“There’s no point in burying a hatchet if you’re going to put up a marker on the site.” Sydney Harris (1917-1986); American Newspaper Columnist
I came across this quote and it got me thinking about whether memorials to tragic events are an act of reconciliation or an act of hubris. Whenever there is a national tragedy there often follows some sort of memorial to it. Growing up in a place of historical import, one could turn in any direction and find a plaque affixed to a building, or freestanding signage, marking the location of some significant moment in American history. As we move through history the markers for events seem to be getting bigger, and more loaded with meaning.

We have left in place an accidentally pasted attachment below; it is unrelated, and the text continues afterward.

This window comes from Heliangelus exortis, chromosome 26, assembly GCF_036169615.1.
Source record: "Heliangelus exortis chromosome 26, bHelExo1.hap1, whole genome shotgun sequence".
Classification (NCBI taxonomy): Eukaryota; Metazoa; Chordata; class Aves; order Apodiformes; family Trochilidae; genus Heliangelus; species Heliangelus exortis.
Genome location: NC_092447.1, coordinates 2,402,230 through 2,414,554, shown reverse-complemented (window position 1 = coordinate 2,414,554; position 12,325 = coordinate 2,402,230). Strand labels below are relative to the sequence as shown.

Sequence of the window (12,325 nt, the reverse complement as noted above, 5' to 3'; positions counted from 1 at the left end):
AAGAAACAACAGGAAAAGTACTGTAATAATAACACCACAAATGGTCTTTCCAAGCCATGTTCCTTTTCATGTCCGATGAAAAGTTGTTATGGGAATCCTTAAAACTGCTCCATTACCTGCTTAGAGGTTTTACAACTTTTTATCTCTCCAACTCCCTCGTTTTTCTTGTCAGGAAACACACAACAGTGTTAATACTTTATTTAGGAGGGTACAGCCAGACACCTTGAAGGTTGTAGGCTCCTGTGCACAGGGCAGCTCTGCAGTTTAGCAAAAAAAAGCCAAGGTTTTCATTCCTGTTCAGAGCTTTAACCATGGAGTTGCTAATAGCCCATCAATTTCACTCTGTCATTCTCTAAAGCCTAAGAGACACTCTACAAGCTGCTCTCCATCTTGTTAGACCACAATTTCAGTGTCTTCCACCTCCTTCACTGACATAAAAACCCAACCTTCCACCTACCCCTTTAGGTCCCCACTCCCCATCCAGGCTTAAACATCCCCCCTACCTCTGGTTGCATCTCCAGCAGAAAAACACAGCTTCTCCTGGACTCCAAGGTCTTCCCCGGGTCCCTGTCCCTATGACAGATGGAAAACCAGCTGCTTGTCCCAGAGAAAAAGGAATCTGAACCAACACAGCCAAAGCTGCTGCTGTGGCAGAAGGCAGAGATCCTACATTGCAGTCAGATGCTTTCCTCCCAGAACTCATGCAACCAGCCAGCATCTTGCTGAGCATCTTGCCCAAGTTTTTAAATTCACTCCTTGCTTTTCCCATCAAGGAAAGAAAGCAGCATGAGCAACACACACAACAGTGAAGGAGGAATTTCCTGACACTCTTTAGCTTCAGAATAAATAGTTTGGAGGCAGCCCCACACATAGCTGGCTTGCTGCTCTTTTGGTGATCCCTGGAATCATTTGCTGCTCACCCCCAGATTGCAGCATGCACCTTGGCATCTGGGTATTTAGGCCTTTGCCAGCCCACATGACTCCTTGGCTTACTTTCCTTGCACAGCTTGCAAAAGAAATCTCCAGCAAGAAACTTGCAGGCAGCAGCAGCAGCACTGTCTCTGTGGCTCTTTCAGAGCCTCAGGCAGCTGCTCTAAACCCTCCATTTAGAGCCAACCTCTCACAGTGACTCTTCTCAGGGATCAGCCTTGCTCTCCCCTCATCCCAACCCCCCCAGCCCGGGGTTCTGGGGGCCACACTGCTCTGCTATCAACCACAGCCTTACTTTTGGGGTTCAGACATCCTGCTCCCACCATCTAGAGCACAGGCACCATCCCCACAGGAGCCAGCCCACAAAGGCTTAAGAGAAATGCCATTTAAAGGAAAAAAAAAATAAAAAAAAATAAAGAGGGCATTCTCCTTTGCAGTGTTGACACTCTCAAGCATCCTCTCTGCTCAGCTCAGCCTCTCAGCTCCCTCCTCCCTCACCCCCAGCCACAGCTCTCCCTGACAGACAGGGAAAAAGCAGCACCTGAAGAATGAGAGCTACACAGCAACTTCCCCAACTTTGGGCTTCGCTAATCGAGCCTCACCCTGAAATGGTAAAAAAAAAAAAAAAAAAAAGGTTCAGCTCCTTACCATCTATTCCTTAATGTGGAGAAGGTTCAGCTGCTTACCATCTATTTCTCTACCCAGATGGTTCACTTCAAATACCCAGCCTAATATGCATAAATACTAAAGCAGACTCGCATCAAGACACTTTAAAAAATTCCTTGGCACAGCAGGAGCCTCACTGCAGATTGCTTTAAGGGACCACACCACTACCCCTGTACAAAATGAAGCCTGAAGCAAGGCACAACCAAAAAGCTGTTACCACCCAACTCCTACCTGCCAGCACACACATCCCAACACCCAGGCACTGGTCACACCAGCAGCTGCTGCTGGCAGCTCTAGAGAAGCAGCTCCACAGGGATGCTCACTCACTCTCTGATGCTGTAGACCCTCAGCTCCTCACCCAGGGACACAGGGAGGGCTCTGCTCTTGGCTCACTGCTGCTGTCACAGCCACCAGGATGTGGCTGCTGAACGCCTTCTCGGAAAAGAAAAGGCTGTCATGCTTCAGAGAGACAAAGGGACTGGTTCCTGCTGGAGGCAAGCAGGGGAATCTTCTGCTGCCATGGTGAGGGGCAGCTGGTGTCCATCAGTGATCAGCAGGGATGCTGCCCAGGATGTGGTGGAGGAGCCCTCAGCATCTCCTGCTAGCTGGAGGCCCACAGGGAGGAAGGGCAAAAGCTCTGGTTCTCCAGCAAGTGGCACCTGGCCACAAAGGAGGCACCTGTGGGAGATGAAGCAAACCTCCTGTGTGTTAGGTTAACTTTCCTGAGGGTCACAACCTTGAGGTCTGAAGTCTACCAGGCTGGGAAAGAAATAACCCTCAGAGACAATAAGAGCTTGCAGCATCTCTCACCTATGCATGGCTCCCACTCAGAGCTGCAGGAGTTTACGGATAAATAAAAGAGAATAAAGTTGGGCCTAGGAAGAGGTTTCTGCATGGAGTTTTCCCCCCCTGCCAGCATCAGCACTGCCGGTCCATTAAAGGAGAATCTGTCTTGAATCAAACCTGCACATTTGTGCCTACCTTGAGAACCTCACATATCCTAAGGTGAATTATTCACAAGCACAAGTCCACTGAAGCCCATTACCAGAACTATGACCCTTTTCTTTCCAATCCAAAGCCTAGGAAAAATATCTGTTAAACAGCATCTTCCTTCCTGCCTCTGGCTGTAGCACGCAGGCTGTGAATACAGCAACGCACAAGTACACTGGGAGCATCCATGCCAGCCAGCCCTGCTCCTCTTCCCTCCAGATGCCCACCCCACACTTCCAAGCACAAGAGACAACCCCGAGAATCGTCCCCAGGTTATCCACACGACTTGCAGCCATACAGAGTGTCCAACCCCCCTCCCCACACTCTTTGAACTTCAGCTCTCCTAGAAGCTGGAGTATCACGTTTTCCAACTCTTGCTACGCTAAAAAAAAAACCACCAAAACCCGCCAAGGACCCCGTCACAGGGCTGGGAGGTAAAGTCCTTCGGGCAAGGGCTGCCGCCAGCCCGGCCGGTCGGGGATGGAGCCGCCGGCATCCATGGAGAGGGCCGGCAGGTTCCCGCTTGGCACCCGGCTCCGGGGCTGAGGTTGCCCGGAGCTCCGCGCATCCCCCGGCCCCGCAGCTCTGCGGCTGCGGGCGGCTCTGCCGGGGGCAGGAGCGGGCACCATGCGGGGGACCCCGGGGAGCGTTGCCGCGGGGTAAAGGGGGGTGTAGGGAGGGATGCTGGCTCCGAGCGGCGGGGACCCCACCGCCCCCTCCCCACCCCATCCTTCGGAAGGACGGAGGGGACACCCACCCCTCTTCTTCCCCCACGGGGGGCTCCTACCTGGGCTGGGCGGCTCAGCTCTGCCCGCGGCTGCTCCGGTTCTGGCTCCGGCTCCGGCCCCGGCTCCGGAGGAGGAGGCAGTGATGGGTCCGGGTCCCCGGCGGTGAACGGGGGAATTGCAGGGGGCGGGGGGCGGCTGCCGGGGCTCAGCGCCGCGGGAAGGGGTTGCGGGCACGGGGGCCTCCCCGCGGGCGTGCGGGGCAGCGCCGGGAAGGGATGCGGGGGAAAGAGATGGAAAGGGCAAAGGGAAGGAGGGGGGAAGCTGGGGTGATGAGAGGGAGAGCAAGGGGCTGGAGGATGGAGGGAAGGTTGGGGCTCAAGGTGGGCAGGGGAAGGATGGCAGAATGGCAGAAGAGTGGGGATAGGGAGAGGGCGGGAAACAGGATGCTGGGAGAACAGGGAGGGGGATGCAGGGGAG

There’s no statue in Pearl Harbor. Rather, the USS Arizona itself became the memorial with a visitor center bridging it. There is a semi-circle of Hokie stones on the campus of Virginia Tech. They’re small, but the number of them, and the landscaping around them gives the site a larger feel. Lower Manhattan has two giant reflecting pools on the footprints of the World Trade Center buildings.
The point of erecting a memorial is helpful when it reminds us of the fragility and sacredness of life, and points us towards forgiveness and reconciliation. But what happens when those images are better at conjuring up resentments for wrongs done to us? At what point do memorials go from softening our hearts to hardening them? When we say that we will not forget an event, I wonder what part of the event we’re talking about: the people who suffered, of the people who did it to us. I wonder whether our contemporary memorials support the grace of reconciliation or sharpen unresolvable resentment.
What do you think?